Police and crime commissioner’s plea to protect our churches, the ‘jewels in our county’s crown’
PUBLISHED: 09:40 12 August 2017 | UPDATED: 10:54 12 August 2017
He was at the forefront of a new scheme to help try and protect our churches and today, police and crime commissioner Lorne Green tells us why it is vital the public give their support and money through the campaign.
Our county, Norfolk, is favoured with the greatest concentration of medieval churches in the world.
These buildings together are a glorious part of our community, county, national and international heritage.
It is given to us, the people of Norfolk to care for them, to enjoy them, to be inspired by them, to love them, and to pass them on intact to generations to come.
All people who profess a faith, and those who claim none, profit equally from the historical connections, the aesthetic qualities of the architecture and decoration, and the community anchor and service these buildings provide.
Let us not be the generation that through neglect or apathy witnesses the break in the chain of our shared heritage.
For once heritage is gone, it cannot be returned.
Today these jewels in our county’s crown are under serious threat.
There are some who see these buildings as nothing more than personal cash cows to be stripped of their assets for their own selfish gain.
An average of three to five churches each month are attacked by metal thieves and have lead stripped from their roofs.
The fabric of the building thus is compromised, left open to the elements, enormous costs of repair imposed on the parish, and a feeling of enormous despair and violation permeates throughout the surrounding community.
Our police are determined to enforce the law and have had some successes, but it is no easy task.
The challenges are great in a big county where criminals launch their attacks in the dead of night against often isolated locations. Prevention is worth a pound of cure.
How profoundly deaf must be these church robbers for they cannot hear the stories that these ancient stones tell.
And what stories they are.
These buildings have been witness to wars and civil war, regicide and restoration.
They have stood firm in the face of pestilence and plague, crop failure and bountiful harvest. The names of monarchs - Henrys and Elizabeths, Williams and Georges - have echoed in their naves. Villages, hamlets and towns have prospered, withered or sometimes died in their shadow.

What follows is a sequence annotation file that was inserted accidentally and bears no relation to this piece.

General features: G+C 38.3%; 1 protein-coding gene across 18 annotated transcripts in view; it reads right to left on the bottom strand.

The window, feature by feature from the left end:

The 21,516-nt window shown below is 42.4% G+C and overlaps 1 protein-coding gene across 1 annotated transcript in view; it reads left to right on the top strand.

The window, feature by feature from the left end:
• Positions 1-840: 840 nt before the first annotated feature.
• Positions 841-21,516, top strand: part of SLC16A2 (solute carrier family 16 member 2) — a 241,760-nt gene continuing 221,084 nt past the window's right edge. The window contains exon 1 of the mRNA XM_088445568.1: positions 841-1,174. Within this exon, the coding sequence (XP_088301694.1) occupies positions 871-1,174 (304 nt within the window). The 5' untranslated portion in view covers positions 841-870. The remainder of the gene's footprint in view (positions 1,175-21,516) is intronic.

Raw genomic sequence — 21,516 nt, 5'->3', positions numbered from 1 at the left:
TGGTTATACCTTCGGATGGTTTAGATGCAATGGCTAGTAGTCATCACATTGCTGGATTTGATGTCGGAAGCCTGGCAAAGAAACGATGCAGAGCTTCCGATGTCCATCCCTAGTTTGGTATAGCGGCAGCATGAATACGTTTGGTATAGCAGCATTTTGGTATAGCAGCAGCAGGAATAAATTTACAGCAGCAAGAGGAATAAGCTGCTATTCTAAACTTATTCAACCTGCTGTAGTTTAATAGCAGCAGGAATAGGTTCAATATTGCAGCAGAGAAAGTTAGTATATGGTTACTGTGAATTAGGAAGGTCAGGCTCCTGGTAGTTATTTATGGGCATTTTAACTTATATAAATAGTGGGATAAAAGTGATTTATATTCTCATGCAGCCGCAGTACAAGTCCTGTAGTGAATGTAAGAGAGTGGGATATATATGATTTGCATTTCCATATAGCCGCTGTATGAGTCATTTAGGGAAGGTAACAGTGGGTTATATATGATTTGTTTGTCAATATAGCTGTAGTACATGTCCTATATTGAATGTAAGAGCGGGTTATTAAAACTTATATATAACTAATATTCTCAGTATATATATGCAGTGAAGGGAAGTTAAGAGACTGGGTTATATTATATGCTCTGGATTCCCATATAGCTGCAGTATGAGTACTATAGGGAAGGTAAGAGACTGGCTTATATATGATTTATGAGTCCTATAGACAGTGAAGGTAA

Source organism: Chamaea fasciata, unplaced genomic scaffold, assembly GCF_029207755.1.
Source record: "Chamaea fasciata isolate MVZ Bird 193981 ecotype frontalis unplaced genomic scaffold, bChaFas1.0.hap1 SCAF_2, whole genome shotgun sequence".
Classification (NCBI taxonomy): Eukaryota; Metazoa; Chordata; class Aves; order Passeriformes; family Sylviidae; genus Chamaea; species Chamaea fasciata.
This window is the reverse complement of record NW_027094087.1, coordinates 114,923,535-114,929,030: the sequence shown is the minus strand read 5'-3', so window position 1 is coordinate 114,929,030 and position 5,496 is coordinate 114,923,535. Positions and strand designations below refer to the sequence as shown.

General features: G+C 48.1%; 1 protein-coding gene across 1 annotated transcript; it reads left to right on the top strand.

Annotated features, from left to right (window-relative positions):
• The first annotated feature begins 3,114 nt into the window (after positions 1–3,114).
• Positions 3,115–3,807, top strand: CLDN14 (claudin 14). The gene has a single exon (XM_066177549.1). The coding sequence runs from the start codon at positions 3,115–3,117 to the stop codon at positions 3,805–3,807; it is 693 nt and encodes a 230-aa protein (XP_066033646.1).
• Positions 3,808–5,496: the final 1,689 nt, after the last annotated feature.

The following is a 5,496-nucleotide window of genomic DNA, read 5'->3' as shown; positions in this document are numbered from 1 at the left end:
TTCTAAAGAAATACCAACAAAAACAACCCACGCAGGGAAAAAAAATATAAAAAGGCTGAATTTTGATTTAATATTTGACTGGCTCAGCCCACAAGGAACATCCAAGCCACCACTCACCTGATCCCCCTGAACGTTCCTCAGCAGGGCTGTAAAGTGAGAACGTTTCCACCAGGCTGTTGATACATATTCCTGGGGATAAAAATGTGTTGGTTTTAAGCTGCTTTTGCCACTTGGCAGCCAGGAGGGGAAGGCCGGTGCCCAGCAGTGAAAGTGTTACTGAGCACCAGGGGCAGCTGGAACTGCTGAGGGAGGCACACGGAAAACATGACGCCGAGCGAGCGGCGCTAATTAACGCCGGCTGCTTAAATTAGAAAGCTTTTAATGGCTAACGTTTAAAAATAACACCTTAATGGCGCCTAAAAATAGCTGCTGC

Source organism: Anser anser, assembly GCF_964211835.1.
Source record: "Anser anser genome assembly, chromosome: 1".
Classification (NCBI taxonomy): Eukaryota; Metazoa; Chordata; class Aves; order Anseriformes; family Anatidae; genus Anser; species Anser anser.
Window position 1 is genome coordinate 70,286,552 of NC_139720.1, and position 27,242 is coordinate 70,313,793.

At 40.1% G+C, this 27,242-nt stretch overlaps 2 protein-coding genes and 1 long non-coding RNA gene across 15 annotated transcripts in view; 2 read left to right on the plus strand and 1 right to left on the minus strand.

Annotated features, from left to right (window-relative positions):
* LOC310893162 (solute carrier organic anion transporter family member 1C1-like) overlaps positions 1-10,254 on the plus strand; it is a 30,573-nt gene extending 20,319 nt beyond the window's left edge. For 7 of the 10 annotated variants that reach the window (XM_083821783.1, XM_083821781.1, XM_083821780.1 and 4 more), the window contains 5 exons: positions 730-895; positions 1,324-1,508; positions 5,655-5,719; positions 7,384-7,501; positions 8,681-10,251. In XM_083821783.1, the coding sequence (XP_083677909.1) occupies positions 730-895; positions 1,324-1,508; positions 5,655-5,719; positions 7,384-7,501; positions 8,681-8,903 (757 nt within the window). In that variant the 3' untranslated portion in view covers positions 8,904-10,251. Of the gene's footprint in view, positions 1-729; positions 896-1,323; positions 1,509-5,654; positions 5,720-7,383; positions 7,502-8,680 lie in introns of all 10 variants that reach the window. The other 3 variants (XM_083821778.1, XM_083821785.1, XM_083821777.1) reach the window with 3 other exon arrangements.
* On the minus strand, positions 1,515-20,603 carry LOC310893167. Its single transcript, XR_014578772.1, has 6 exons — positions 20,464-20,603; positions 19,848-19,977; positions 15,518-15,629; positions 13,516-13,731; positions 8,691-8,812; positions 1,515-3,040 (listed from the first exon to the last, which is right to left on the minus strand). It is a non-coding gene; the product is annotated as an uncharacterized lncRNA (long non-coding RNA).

Listen more closely; you will hear the more personal stories these buildings tell – your stories, those of your family, your neighbours, and your community – you will hear of newborns brought to the font, brides processing down the aisle, the funerals of loved ones.
Listen to the stories of village fetes, concerts, public meetings stretching back to ages past in a continuous thread.
These buildings whisper your personal story, your county and country’s story.
Let’s not allow these voices to be silenced by the callous deaf who show no regard for you and your community.
Let us, as a determined Norfolk community, come to the aid of these buildings in this, their hour of great need.
Together as one in Nelson’s county let us raise the alarm and join the campaign to prevent further attacks on them that risk silencing their voices for ever. Shout back at those stones, “we are here for you” and be as generous as you can.
Raise the Alarm Scheme
The scheme has been launched to try to raise money to fund the installation of alarm systems at some of the most vulnerable of the county’s 650 or so churches.
The scheme, has so far received more than £250,000 after Norfolk’s police and crime commissioner pledged £100,000, the Bishop of Norwich £50,000 and other church groups, including the Allchurches Trust and Norfolk Churches Trust have together pledged more than £100,000.
This will help boost security at about 50 churches but it is hoped the public can help raise a further £300,000 for alarms to be fitted at several other churches in the county.
It is also being backed by this newspaper as part of our own Stop The Roof Raiders campaign.
So far, more than £800 has been raised through donations.
To find out more about how you can donate call the Norfolk Community Foundation on 01603 623958.